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Movie Reviews

Will It Snow For Christmas  

As the Christmas season approaches, people turn their minds to happier thoughts of friends and family, as well as more materialistic concerns. Cinematically, the sorts of films which people turn to again and again range from the Capra fantasy of It`s a Wonderful Life to the animated version of How The Grinch Stole Christmas. In both cases, the idea of Christmas represents a larger belief of the ultimate warmth and kindness within humankind.

But I`ve dug up a little nugget from my local independent video store which is not some lovely little Christmas flick, even as its title asks the question that everyone asks during the month of December - Will it Snow for Christmas? The sight of snow is evident in this picture, and the very end of the film does take place on Christmas Eve, but there is little holiday cheer. That`s because the film depicts the most grim and subtle of abuse that could possibly be inflicted upon innocent people.

In what appears to be a very remote area of France lives what appears, on the outside, to be a fairly normal image of rural country life - the family farm. We see adults, and children, as well as other locals, help in bringing in the crops for the year, and so we think that things are as they should be. But this normalcy disguises a tragic and appalling set-up, as the truth is that this residence is closer to a forced labour camp than a family farm. There is a mother and (a lot of) children, but the mother is not married to the father. The father runs the farm, but does not live with the rest of the family, and instead lives in a nice house somewhere else in the province - with his wife and kids! The mother and kids, on the other hand, live in squalor (they don`t even have proper heating), but are tied to the owner, because without him, they would not have a place to stay, and a single mother with a huge number of children would not be able to have what little she does have by herself.

Hatred and anger simmer within virtually everyone in this household. The children feel and express it most, never once behaving as if they actually love this guy. They hate him, and this is obvious to everyone. On the days when he is not terrorizing them (he freaks out at one kid over something involving a water-line which the kid would not have been in a position to be aware about in the first place), the children are more happy, because it feels like freedom.

The mother`s actions, however, are a little more questionable at first. In fact, she still sleeps with this monster sometimes, which begs the question of whether she is a slave to him in more ways than one. Later on, her anger develops, and we believe that she will finally pack up and leave with the children. But soon the evidence seem to suggest that this is a cycle of behaviour that constantly gets repeated.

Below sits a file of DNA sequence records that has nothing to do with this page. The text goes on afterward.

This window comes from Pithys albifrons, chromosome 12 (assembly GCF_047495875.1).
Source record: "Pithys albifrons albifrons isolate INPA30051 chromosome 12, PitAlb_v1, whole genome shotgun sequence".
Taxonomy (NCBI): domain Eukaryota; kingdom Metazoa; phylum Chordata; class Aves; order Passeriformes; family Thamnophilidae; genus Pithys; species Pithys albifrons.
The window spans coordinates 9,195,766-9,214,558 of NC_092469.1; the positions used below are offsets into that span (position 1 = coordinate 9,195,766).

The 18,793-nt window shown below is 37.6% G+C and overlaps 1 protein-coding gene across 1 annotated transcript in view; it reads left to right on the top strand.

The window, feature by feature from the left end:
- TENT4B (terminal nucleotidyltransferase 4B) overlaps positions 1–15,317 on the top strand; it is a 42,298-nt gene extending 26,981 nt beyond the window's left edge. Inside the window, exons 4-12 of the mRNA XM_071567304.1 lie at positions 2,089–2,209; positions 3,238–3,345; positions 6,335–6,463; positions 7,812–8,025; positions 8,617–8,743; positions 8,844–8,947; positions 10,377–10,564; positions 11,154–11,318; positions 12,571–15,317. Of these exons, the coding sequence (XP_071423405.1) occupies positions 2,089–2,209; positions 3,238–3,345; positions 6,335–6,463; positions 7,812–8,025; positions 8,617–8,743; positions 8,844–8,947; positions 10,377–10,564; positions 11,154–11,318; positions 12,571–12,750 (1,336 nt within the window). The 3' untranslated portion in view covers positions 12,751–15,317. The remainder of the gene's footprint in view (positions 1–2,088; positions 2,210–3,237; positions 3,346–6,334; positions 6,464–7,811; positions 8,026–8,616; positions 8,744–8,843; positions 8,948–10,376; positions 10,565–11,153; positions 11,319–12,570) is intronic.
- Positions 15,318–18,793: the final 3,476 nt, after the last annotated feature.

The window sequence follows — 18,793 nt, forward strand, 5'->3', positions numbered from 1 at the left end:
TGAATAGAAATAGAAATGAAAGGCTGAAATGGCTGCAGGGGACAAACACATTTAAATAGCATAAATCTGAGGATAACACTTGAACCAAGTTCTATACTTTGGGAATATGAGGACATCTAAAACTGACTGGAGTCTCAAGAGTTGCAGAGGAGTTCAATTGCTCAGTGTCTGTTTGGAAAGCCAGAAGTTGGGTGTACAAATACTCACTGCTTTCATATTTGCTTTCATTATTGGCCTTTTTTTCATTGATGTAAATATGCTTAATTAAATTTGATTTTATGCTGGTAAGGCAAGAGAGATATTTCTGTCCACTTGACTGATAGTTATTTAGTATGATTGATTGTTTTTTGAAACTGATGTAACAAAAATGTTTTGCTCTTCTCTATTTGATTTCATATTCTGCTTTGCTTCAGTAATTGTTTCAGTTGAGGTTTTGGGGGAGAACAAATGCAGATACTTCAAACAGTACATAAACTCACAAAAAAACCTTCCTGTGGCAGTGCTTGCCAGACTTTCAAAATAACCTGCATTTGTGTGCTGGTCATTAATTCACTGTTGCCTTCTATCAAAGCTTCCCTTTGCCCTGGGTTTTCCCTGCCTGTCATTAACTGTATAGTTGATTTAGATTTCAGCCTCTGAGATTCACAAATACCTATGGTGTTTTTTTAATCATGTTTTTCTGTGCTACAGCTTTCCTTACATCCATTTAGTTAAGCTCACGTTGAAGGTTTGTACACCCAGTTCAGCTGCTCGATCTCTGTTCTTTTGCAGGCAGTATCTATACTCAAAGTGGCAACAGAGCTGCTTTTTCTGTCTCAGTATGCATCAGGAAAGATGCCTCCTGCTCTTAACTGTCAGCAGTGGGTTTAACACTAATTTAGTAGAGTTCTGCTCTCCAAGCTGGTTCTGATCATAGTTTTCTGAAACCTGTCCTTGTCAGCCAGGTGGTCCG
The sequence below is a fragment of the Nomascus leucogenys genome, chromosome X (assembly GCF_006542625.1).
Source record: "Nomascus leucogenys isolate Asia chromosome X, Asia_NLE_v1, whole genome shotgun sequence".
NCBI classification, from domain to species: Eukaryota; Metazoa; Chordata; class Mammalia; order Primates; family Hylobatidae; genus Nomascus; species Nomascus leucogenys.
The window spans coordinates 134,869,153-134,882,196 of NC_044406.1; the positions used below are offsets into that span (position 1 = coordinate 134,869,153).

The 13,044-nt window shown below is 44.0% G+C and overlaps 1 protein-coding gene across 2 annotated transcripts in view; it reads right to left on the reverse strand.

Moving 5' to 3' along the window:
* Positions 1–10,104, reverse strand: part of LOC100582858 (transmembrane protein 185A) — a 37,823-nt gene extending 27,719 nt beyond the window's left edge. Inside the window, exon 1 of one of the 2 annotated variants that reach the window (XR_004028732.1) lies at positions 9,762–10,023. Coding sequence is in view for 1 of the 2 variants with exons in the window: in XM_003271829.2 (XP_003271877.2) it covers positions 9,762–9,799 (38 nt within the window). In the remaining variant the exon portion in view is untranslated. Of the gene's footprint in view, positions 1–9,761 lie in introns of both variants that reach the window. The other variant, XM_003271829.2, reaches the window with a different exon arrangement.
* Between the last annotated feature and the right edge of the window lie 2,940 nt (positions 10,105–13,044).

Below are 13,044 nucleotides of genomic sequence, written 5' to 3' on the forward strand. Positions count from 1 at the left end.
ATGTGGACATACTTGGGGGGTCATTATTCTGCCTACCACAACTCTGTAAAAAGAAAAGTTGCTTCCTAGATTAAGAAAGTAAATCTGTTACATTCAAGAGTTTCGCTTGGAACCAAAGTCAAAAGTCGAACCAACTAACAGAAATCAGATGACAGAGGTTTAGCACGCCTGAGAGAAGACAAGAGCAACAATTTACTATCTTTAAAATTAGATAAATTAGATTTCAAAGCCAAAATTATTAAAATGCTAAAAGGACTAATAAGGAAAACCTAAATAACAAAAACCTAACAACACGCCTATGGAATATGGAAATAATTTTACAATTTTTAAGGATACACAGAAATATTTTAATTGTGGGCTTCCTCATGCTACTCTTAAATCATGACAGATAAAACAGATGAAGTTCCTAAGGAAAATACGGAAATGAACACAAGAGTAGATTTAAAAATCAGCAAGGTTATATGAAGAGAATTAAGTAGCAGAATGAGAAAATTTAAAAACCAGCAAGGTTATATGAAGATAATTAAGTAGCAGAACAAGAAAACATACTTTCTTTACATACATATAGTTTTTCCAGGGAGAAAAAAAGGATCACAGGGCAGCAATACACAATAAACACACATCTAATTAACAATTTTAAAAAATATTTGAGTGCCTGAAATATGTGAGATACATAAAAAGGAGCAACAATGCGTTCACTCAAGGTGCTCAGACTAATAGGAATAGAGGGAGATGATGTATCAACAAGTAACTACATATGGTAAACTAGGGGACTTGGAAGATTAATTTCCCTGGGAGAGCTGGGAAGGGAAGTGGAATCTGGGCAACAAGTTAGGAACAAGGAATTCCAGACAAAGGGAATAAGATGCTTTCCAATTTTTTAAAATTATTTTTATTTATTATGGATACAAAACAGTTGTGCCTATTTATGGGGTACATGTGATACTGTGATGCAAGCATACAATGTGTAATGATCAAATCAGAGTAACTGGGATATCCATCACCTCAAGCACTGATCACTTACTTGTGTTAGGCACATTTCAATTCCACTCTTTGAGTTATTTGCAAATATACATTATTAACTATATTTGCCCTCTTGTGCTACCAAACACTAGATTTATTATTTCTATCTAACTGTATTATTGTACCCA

I cannot truthfully say that I was immensely entertained by this film - even at 90 minutes, the movie moves very slowly, and does not implement any of the usual melodramatic cues, except for the falsely happy ending. Therefore, there aren`t a lot of high points in the film, because we aren`t being told a story so much as being presented a situation, much like an unintrusive documentary would do. The people work on the fields, have their meals, while angers simmer and sometimes explode, and this is presented authentically; a slice-of-life without the elements to make the story larger than life. That`s an interesting fact when one considers that the premise is shocking and outrageous. Somehow we believe that this could never happen, but I suppose it could be possible. The situation is an example of the exploitation of poor people for richer individuals` benefits: the father obviously sired all these children for the purpose of creating more workers without the strain of having to pay them wages (he also has immigrants, no doubt nearly as impoverished, hanging around the property. What a true capitalist!), while giving the excuse that, hey, you have a house of your own and have heat.... sometimes! The family is unable to get out because they would not be able to last on their own. If the mother wanted to live for herself, she`d have to give up her children, something she does not want to do. And, just as with any capitalist, the father would most likely never be punished for what he`s doing. Who would charge a man who has a family farm, and whose children work with him, and who live in his property? Like I said before, on the outside, everything looks normal.

I always enjoy finding movies like this, not because they will become classics, but just for the experience of saying that I was lucky enough to see something different or interesting. Will it Snow for Christmas? is a good example of a film which was certainly very different, and was very interesting, although fairly difficult as well.

David Macdonald

David Macdonald's Movie Reviews

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